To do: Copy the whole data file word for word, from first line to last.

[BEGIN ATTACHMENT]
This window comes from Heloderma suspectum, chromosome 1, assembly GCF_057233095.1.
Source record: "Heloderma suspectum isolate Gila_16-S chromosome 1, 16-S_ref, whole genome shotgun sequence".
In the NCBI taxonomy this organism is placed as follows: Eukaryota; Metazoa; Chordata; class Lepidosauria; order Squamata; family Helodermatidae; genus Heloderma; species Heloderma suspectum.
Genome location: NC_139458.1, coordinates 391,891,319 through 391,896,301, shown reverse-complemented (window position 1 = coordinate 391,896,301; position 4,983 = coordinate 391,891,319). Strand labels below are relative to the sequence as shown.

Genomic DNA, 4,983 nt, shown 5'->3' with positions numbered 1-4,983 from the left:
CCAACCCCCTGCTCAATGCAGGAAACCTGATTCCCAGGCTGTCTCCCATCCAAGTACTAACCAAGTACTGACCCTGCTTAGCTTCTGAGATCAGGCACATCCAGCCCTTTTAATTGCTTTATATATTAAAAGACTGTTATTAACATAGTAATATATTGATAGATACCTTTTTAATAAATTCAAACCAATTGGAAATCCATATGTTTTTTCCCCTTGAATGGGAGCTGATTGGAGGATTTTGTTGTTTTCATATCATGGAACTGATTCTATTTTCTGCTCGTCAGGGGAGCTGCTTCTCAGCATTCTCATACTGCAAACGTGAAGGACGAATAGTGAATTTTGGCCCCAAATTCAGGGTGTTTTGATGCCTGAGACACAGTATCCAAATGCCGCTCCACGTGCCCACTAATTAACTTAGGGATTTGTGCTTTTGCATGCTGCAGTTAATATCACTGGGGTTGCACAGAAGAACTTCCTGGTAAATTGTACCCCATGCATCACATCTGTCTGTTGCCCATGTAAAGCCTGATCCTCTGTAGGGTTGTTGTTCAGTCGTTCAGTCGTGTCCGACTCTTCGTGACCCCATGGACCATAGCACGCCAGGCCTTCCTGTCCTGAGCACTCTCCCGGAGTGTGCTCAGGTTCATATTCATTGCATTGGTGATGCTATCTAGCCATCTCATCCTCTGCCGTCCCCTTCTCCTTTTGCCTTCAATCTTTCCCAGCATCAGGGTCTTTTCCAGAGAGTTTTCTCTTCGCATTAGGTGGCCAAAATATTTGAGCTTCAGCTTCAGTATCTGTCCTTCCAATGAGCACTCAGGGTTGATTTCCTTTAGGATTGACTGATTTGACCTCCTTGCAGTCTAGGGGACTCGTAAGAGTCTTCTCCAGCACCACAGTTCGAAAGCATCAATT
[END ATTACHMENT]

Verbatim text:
This window comes from Heloderma suspectum, chromosome 1, assembly GCF_057233095.1.
Source record: "Heloderma suspectum isolate Gila_16-S chromosome 1, 16-S_ref, whole genome shotgun sequence".
In the NCBI taxonomy this organism is placed as follows: Eukaryota; Metazoa; Chordata; class Lepidosauria; order Squamata; family Helodermatidae; genus Heloderma; species Heloderma suspectum.
Genome location: NC_139458.1, coordinates 391,891,319 through 391,896,301, shown reverse-complemented (window position 1 = coordinate 391,896,301; position 4,983 = coordinate 391,891,319). Strand labels below are relative to the sequence as shown.

Genomic DNA, 4,983 nt, shown 5'->3' with positions numbered 1-4,983 from the left:
CCAACCCCCTGCTCAATGCAGGAAACCTGATTCCCAGGCTGTCTCCCATCCAAGTACTAACCAAGTACTGACCCTGCTTAGCTTCTGAGATCAGGCACATCCAGCCCTTTTAATTGCTTTATATATTAAAAGACTGTTATTAACATAGTAATATATTGATAGATACCTTTTTAATAAATTCAAACCAATTGGAAATCCATATGTTTTTTCCCCTTGAATGGGAGCTGATTGGAGGATTTTGTTGTTTTCATATCATGGAACTGATTCTATTTTCTGCTCGTCAGGGGAGCTGCTTCTCAGCATTCTCATACTGCAAACGTGAAGGACGAATAGTGAATTTTGGCCCCAAATTCAGGGTGTTTTGATGCCTGAGACACAGTATCCAAATGCCGCTCCACGTGCCCACTAATTAACTTAGGGATTTGTGCTTTTGCATGCTGCAGTTAATATCACTGGGGTTGCACAGAAGAACTTCCTGGTAAATTGTACCCCATGCATCACATCTGTCTGTTGCCCATGTAAAGCCTGATCCTCTGTAGGGTTGTTGTTCAGTCGTTCAGTCGTGTCCGACTCTTCGTGACCCCATGGACCATAGCACGCCAGGCCTTCCTGTCCTGAGCACTCTCCCGGAGTGTGCTCAGGTTCATATTCATTGCATTGGTGATGCTATCTAGCCATCTCATCCTCTGCCGTCCCCTTCTCCTTTTGCCTTCAATCTTTCCCAGCATCAGGGTCTTTTCCAGAGAGTTTTCTCTTCGCATTAGGTGGCCAAAATATTTGAGCTTCAGCTTCAGTATCTGTCCTTCCAATGAGCACTCAGGGTTGATTTCCTTTAGGATTGACTGATTTGACCTCCTTGCAGTCTAGGGGACTCGTAAGAGTCTTCTCCAGCACCACAGTTCGAAAGCATCAATT